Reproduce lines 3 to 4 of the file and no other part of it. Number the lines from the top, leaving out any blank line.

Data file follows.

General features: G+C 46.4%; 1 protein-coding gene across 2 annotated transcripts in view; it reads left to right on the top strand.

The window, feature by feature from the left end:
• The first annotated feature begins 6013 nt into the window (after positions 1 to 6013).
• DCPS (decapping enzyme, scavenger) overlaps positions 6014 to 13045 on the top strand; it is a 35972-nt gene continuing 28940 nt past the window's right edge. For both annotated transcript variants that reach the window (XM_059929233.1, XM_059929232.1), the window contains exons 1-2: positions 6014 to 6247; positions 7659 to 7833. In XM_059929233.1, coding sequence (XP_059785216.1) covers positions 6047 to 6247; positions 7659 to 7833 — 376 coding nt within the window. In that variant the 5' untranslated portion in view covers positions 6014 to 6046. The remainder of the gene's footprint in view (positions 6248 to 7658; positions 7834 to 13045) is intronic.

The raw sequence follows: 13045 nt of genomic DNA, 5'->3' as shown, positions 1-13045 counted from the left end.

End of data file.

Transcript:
• The first annotated feature begins 6013 nt into the window (after positions 1 to 6013).
• DCPS (decapping enzyme, scavenger) overlaps positions 6014 to 13045 on the top strand; it is a 35972-nt gene continuing 28940 nt past the window's right edge. For both annotated transcript variants that reach the window (XM_059929233.1, XM_059929232.1), the window contains exons 1-2: positions 6014 to 6247; positions 7659 to 7833. In XM_059929233.1, coding sequence (XP_059785216.1) covers positions 6047 to 6247; positions 7659 to 7833 — 376 coding nt within the window. In that variant the 5' untranslated portion in view covers positions 6014 to 6046. The remainder of the gene's footprint in view (positions 6248 to 7658; positions 7834 to 13045) is intronic.